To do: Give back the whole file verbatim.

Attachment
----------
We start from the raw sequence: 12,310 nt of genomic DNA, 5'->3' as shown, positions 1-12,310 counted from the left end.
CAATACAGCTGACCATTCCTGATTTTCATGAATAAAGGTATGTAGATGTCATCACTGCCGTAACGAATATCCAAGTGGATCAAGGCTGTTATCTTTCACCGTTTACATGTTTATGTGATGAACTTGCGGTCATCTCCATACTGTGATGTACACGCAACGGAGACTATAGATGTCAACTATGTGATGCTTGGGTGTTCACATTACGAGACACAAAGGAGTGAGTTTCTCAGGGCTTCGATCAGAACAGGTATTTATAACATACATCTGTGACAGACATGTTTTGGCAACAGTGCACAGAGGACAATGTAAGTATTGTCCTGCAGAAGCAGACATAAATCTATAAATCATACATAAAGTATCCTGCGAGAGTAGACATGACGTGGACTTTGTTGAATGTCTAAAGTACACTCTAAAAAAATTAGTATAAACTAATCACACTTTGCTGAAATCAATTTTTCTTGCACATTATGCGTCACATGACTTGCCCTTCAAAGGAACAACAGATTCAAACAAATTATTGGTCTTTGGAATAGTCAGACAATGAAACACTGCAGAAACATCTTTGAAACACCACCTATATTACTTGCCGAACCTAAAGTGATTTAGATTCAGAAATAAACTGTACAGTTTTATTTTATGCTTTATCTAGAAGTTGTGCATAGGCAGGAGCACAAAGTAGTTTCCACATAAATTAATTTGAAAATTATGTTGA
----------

We start from the raw sequence: 12,310 nt of genomic DNA, 5'->3' as shown, positions 1-12,310 counted from the left end.
CAATACAGCTGACCATTCCTGATTTTCATGAATAAAGGTATGTAGATGTCATCACTGCCGTAACGAATATCCAAGTGGATCAAGGCTGTTATCTTTCACCGTTTACATGTTTATGTGATGAACTTGCGGTCATCTCCATACTGTGATGTACACGCAACGGAGACTATAGATGTCAACTATGTGATGCTTGGGTGTTCACATTACGAGACACAAAGGAGTGAGTTTCTCAGGGCTTCGATCAGAACAGGTATTTATAACATACATCTGTGACAGACATGTTTTGGCAACAGTGCACAGAGGACAATGTAAGTATTGTCCTGCAGAAGCAGACATAAATCTATAAATCATACATAAAGTATCCTGCGAGAGTAGACATGACGTGGACTTTGTTGAATGTCTAAAGTACACTCTAAAAAAATTAGTATAAACTAATCACACTTTGCTGAAATCAATTTTTCTTGCACATTATGCGTCACATGACTTGCCCTTCAAAGGAACAACAGATTCAAACAAATTATTGGTCTTTGGAATAGTCAGACAATGAAACACTGCAGAAACATCTTTGAAACACCACCTATATTACTTGCCGAACCTAAAGTGATTTAGATTCAGAAATAAACTGTACAGTTTTATTTTATGCTTTATCTAGAAGTTGTGCATAGGCAGGAGCACAAAGTAGTTTCCACATAAATTAATTTGAAAATTATGTTGA